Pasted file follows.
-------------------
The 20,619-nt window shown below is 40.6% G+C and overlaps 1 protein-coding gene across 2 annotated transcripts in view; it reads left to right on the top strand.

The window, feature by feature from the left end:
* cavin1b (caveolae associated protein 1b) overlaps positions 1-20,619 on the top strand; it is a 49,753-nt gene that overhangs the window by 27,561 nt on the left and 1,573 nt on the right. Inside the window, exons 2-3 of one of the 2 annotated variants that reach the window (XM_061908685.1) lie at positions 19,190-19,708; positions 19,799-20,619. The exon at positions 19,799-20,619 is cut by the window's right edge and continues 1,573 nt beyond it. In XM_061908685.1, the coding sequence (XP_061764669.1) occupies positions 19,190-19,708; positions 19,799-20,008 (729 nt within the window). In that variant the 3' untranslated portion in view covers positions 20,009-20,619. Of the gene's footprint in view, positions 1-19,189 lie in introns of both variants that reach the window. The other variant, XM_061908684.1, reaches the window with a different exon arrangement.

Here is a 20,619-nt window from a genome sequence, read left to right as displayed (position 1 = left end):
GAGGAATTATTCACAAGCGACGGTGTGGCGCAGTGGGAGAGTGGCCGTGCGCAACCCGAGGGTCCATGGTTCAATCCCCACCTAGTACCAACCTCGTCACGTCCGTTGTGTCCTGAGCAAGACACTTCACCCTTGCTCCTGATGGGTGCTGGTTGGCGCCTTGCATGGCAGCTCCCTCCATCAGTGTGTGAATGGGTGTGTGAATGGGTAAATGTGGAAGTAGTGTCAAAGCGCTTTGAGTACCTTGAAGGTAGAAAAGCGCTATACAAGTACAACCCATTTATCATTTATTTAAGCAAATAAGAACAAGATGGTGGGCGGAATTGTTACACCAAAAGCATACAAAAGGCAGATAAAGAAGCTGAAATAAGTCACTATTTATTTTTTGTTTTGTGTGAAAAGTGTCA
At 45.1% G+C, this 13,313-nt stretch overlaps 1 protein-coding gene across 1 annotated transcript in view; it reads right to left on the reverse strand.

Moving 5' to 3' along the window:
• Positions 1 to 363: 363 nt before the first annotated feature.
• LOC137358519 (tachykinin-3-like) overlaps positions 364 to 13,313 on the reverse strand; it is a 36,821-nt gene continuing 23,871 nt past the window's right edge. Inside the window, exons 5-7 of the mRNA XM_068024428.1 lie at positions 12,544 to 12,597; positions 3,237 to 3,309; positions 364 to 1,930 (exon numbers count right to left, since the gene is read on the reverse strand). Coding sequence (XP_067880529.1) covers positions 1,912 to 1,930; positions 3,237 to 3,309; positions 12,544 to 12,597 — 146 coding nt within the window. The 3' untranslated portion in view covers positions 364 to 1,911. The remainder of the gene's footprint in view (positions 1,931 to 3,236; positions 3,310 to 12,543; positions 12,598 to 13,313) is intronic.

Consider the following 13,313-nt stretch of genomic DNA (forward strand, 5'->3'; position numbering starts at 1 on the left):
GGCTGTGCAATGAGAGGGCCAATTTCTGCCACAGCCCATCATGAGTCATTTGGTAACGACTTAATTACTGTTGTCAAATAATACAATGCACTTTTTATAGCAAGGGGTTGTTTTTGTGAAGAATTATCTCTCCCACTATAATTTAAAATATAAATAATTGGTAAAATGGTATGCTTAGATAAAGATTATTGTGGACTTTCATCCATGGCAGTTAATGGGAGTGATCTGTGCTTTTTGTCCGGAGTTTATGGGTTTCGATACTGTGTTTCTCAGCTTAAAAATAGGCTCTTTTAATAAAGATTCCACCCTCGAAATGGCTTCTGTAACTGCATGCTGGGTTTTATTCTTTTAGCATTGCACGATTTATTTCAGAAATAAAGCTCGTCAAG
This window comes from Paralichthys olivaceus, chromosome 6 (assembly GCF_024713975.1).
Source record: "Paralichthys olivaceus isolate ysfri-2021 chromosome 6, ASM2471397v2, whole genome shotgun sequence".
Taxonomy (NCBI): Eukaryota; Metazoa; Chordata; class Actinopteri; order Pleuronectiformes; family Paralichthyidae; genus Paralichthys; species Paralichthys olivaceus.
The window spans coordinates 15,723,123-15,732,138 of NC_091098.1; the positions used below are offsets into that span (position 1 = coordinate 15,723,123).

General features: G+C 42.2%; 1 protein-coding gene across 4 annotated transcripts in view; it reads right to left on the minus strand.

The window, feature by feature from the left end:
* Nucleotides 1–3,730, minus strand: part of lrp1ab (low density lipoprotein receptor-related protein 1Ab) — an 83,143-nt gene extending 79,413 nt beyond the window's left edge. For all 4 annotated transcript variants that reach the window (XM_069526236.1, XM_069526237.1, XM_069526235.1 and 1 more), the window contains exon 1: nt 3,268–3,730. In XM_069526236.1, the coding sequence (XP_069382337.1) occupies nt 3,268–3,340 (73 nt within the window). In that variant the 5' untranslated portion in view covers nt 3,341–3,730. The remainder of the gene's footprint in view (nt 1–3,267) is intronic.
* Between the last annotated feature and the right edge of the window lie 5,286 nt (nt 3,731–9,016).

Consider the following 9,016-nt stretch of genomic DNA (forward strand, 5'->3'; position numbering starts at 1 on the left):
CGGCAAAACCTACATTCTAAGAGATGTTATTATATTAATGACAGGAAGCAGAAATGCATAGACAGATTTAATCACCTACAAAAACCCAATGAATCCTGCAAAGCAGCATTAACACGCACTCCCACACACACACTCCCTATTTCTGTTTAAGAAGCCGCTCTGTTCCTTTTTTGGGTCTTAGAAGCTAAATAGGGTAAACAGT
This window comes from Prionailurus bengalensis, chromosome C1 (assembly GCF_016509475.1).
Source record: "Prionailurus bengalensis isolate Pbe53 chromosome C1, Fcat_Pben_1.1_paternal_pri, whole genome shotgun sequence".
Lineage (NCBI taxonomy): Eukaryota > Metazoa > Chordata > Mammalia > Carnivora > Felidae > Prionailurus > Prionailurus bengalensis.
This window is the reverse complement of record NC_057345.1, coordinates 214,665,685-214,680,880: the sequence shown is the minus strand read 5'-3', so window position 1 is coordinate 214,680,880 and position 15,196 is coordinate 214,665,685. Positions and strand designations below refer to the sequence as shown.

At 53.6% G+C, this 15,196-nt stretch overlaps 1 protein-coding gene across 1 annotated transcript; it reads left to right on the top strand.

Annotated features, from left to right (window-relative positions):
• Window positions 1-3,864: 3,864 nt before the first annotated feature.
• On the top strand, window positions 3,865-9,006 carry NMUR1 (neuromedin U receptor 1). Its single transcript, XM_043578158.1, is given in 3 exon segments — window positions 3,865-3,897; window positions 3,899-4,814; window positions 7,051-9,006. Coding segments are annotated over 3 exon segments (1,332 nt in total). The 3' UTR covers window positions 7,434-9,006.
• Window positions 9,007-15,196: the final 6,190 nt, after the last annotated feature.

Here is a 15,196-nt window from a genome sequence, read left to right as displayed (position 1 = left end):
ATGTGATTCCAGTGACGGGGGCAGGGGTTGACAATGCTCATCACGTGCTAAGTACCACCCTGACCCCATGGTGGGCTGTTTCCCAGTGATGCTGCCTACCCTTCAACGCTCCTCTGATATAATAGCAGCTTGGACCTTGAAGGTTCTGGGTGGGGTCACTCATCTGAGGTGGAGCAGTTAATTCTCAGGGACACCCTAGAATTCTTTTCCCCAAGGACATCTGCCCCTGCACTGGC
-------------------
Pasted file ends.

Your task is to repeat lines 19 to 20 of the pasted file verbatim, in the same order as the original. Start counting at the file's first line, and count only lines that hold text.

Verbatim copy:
* Between the last annotated feature and the right edge of the window lie 5,286 nt (nt 3,731–9,016).

Consider the following 9,016-nt stretch of genomic DNA (forward strand, 5'->3'; position numbering starts at 1 on the left):